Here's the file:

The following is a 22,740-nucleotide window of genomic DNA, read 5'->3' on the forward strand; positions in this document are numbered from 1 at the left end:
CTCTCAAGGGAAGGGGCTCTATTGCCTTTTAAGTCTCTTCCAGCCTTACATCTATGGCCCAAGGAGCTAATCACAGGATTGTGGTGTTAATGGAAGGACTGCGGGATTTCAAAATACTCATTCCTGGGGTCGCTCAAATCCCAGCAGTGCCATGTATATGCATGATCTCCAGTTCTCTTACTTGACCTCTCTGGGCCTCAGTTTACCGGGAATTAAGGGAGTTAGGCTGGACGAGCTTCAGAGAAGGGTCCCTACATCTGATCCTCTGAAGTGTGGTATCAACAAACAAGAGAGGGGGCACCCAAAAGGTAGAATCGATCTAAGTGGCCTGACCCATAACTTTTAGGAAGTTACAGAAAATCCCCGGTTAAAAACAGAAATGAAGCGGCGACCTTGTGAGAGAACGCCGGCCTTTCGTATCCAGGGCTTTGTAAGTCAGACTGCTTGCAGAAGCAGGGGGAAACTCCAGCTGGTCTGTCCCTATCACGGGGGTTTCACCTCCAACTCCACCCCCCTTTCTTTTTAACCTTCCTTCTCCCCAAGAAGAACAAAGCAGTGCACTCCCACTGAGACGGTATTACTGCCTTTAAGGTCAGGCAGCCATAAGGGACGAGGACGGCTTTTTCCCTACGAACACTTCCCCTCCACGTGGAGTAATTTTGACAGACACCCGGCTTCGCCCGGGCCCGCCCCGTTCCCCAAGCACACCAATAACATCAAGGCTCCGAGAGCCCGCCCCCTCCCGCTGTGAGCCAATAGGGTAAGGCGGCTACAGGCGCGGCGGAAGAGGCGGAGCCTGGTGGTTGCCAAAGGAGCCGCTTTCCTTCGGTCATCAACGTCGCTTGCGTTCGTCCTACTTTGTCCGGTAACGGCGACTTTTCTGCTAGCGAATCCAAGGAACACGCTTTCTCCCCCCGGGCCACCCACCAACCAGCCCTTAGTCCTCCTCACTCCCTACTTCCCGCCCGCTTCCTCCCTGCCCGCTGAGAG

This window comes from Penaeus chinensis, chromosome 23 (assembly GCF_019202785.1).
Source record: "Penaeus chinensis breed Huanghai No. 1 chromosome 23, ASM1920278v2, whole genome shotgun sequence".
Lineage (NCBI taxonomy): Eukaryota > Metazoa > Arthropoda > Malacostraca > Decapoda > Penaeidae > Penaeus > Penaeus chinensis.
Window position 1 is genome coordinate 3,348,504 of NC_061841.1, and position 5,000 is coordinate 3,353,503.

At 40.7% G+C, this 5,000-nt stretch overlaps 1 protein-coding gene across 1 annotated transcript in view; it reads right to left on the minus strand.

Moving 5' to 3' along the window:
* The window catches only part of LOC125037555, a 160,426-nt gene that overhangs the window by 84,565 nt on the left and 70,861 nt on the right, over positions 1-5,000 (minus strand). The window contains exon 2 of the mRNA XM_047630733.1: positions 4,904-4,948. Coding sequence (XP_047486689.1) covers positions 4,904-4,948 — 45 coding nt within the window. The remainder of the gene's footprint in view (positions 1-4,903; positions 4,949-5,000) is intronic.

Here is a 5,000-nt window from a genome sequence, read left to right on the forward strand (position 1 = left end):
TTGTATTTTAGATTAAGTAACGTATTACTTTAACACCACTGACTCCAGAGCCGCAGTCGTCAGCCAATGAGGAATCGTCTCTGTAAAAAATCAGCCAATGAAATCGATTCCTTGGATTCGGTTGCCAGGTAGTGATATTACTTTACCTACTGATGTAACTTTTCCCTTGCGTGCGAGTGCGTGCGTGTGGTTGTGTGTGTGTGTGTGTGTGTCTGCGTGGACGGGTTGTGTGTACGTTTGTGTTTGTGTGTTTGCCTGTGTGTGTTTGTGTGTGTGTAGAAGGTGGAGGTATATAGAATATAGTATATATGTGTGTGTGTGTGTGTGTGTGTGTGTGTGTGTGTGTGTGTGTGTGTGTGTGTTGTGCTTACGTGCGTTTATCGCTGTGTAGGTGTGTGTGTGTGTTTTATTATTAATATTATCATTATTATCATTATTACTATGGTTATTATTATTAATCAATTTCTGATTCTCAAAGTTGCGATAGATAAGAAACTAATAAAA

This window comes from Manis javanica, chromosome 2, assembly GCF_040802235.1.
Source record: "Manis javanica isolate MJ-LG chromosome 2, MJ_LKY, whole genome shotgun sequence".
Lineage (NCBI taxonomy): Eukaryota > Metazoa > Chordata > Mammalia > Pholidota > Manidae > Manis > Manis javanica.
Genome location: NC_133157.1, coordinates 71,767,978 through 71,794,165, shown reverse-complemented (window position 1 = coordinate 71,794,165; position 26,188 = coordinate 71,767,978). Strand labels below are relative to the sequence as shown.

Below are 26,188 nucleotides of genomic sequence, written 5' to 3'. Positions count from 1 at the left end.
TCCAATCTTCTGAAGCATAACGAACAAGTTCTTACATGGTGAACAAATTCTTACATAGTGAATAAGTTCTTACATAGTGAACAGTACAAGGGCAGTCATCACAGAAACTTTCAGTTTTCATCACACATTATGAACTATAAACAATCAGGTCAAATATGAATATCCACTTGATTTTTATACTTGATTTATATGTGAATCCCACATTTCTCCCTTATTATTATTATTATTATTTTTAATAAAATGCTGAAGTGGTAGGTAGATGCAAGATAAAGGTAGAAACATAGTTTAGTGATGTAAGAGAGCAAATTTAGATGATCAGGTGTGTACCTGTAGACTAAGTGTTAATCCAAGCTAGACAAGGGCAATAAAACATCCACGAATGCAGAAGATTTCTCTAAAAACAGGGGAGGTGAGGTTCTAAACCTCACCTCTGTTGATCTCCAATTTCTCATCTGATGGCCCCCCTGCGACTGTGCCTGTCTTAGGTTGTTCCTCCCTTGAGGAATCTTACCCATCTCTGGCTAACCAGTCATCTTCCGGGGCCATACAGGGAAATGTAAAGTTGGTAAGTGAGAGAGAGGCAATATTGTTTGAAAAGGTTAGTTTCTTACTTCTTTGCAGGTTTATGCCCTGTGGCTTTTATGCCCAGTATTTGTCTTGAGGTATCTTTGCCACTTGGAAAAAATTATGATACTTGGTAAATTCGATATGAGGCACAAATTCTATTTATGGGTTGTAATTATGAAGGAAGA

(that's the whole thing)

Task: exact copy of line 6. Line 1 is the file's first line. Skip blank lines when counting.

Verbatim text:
Window position 1 is genome coordinate 3,348,504 of NC_061841.1, and position 5,000 is coordinate 3,353,503.